Often projects in a knowledge work environment require frequent changes because the result is rarely known from the beginning. That's why, to prevent the above from happening, the Agile approach to project management creates a workflow where the focus is on continuously delivering small pieces of work to the end customers and getting their feedback as fast as possible. This way, your team can adapt to emerging changes that inevitably occur in most knowledge work projects nowadays.
Furthermore, the Agile workflow process emphasizes increased visibility in the way work is managed. This allows you to spot problems early and fix them in a timely fashion. Combining this with the idea of reducing work batch sizes and delivering more frequently to the market, you will be able to create a value-based process that successfully meets customer’s demands.
To bring all of that to practice, first and foremost, you need to have a way to map your existing processes so you can open up optimization potential and look for improvements. For that, Agile teams use a model known as “Value Stream Mapping”.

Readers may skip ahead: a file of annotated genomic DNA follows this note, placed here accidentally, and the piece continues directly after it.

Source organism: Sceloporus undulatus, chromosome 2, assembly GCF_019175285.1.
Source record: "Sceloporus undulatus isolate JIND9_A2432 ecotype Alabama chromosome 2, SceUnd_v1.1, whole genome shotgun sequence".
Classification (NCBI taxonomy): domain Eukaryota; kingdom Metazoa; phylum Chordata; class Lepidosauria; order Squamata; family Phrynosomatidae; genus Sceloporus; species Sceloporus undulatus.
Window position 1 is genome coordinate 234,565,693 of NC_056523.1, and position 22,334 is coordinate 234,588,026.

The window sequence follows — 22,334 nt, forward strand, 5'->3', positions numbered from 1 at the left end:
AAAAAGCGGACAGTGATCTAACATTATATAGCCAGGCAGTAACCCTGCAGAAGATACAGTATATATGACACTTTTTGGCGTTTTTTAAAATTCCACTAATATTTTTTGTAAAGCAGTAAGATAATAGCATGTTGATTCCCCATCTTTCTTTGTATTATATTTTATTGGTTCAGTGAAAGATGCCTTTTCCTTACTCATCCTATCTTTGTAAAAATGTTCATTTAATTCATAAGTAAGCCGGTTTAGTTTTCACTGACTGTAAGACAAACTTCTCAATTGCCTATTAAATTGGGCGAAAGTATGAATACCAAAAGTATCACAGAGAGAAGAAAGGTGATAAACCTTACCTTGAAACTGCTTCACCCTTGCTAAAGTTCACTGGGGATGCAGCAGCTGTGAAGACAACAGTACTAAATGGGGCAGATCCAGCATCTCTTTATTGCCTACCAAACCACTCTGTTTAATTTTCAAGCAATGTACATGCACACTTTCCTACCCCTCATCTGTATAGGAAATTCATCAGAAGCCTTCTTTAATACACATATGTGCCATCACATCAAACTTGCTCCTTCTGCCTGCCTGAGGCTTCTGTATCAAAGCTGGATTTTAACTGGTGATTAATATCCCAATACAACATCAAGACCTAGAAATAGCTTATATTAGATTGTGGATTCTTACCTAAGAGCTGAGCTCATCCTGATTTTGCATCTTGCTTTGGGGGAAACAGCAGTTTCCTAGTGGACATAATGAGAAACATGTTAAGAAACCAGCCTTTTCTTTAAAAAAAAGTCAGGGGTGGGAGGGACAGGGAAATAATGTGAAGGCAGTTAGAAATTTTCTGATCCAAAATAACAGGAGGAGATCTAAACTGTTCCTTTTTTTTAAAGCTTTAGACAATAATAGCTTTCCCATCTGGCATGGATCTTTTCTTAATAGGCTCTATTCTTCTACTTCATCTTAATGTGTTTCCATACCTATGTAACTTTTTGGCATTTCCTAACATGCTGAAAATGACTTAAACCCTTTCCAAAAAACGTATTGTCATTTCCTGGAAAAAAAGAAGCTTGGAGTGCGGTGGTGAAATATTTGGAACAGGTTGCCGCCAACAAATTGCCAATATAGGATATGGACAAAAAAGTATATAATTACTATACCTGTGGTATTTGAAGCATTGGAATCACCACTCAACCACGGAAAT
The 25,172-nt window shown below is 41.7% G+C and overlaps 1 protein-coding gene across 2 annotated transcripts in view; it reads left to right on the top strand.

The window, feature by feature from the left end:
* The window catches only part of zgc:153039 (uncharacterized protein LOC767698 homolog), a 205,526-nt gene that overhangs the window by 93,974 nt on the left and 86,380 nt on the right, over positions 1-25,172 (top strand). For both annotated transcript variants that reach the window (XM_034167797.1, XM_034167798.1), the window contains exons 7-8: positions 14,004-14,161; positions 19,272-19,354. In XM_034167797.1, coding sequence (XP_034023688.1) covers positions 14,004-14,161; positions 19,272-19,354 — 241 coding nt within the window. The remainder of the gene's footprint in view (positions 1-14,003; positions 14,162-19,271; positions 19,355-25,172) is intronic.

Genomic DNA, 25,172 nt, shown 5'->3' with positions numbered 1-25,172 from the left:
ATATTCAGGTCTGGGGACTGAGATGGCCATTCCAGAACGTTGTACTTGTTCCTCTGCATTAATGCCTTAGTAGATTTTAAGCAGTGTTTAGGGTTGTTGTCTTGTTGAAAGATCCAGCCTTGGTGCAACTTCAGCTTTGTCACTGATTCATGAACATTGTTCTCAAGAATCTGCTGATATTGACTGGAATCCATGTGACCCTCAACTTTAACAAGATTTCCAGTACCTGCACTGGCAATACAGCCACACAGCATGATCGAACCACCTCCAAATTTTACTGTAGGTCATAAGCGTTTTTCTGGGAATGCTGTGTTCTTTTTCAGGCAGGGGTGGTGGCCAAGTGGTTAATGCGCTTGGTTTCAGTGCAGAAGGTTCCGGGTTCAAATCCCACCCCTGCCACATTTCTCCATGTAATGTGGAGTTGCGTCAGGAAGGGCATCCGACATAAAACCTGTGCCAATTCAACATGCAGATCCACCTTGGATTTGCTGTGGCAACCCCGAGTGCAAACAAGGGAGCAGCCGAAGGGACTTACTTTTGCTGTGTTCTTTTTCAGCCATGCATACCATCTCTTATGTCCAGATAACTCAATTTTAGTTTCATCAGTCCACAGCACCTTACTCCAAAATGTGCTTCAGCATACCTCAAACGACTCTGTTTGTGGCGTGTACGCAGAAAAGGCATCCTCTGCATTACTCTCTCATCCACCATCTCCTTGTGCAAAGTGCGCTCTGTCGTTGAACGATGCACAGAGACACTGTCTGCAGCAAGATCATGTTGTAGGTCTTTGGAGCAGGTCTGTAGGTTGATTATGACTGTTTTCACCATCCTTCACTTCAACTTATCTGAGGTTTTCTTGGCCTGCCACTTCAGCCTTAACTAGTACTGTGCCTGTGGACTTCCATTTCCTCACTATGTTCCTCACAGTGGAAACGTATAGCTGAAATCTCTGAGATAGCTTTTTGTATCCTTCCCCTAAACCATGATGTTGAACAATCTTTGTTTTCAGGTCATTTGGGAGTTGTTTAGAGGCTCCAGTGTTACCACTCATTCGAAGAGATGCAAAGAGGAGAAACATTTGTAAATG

Agile process mapping, most commonly known as value stream mapping, is a Lean management process that allows you to visualize a product or service's development cycle from beginning to end. It helps you display all stages of your work process and your team's assignments.
With the end goal being to continuously provide value to the customers, through value stream mapping, you can see both the value-adding activities in your work process and those that generate waste.
Having such an overview, you can remove the wasteful ones in your process and make your workflow more efficient. Here, it is essential to note that not all activities that don't provide value are wasteful. That is because they might be of significance for ensuring the successful delivery of a product or service (ex. Quality Assurance).